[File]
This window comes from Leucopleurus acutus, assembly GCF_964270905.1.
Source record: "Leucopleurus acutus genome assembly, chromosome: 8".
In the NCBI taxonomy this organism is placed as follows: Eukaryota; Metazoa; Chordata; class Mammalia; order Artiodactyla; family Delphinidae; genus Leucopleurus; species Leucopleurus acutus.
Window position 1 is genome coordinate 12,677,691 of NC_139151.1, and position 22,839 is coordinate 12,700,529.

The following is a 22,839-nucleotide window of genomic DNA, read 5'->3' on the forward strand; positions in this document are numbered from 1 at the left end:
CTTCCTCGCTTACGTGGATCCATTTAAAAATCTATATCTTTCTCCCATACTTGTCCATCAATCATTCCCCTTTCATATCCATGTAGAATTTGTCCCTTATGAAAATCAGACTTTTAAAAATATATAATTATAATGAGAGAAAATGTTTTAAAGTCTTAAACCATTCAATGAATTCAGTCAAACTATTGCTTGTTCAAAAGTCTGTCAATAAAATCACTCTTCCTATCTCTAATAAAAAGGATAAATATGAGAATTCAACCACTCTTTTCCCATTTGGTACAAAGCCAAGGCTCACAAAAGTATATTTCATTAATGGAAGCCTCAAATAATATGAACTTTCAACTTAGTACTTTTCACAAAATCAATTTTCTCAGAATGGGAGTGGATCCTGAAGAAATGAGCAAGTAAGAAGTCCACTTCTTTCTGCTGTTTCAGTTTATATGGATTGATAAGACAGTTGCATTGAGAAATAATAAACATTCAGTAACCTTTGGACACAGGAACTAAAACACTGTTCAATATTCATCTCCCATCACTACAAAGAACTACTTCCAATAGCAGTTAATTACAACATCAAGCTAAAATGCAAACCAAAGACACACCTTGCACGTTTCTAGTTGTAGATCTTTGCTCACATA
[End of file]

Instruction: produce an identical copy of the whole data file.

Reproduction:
This window comes from Leucopleurus acutus, assembly GCF_964270905.1.
Source record: "Leucopleurus acutus genome assembly, chromosome: 8".
In the NCBI taxonomy this organism is placed as follows: Eukaryota; Metazoa; Chordata; class Mammalia; order Artiodactyla; family Delphinidae; genus Leucopleurus; species Leucopleurus acutus.
Window position 1 is genome coordinate 12,677,691 of NC_139151.1, and position 22,839 is coordinate 12,700,529.

The following is a 22,839-nucleotide window of genomic DNA, read 5'->3' on the forward strand; positions in this document are numbered from 1 at the left end:
CTTCCTCGCTTACGTGGATCCATTTAAAAATCTATATCTTTCTCCCATACTTGTCCATCAATCATTCCCCTTTCATATCCATGTAGAATTTGTCCCTTATGAAAATCAGACTTTTAAAAATATATAATTATAATGAGAGAAAATGTTTTAAAGTCTTAAACCATTCAATGAATTCAGTCAAACTATTGCTTGTTCAAAAGTCTGTCAATAAAATCACTCTTCCTATCTCTAATAAAAAGGATAAATATGAGAATTCAACCACTCTTTTCCCATTTGGTACAAAGCCAAGGCTCACAAAAGTATATTTCATTAATGGAAGCCTCAAATAATATGAACTTTCAACTTAGTACTTTTCACAAAATCAATTTTCTCAGAATGGGAGTGGATCCTGAAGAAATGAGCAAGTAAGAAGTCCACTTCTTTCTGCTGTTTCAGTTTATATGGATTGATAAGACAGTTGCATTGAGAAATAATAAACATTCAGTAACCTTTGGACACAGGAACTAAAACACTGTTCAATATTCATCTCCCATCACTACAAAGAACTACTTCCAATAGCAGTTAATTACAACATCAAGCTAAAATGCAAACCAAAGACACACCTTGCACGTTTCTAGTTGTAGATCTTTGCTCACATA